A gateway, generally arched, leads into a square around which the farm buildings stand.
It was then brought out before the general and leading officers, the soldiers being drawn up in a square around it.
The emperor encamped behind the army of Italy, on the left of the high-road; the old guard formed in square around his tents.
Twin red-roofed steeples raise burnished crosses above the buildings, which are constructed in a square around a garden court.
Men in great numbers dashed upon the barriers which had been erected in the square around the place of execution.
The square around the court-house was black with citizens awaiting an opportunity to enter the building.
The square around the fountain was brilliantly lighted, and venders of sherbet and kaïmak were ranged along the sidewalks.
Carriages blocked the streets and almost stretched four square around the Palazzo Margherita.
Four tall candles set in brass stands formed a square around Daoud, casting a bright light on him.
The blind man's house was built of three rooms and a wall, standing in a square around a small court.
c.1300, "tool for measuring right angles," from Old French esquire "a square, squareness," from Vulgar Latin *exquadra, from *exquadrare "to square," from Latin ex- "out" (see ex-) + quadrare "make square, set in order, complete" (see quadrant).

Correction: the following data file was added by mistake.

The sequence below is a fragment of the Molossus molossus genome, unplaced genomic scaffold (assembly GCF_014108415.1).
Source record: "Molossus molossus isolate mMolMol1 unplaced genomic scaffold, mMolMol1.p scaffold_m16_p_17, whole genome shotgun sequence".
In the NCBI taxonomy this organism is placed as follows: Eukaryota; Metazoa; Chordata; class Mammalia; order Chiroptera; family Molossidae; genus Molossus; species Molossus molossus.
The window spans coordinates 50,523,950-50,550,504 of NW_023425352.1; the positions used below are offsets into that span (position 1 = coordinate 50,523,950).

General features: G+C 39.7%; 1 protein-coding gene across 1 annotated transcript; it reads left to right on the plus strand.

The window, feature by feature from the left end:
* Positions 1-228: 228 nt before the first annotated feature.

Meaning "rectangular shape or area" is recorded by late 14c.; replaced Old English feower-scyte. Sense of "open space in a town or park" is from 1680s. The mathematical sense of "a number multiplied by itself" is first recorded 1550s.
c.1300, "containing four equal sides and right angles," from square (n.). Meaning "honest, fair," is first attested 1560s; that of "straight, direct" is from 1804. Sense of "old-fashioned" is 1944, U.S. jazz slang, said to be from shape of a conductor's hand gestures in a regular four-beat rhythm. (Square-toes meant nearly the same thing in 1771, from a style of shoes then fallen from fashion.) Squaresville is attested from 1956. Square one "the beginning" is first recorded 1960, probably from board games; square dance first attested 1870.
late 14c.; with reference to accounts, from 1815; see square (n.). Related: Squared; squaring.
A number multiplied by itself, or raised to the second power. The square of three is nine; the square of nine is eighty-one.
Gutsy and enthusiastic; showing courage: spunky girlfriends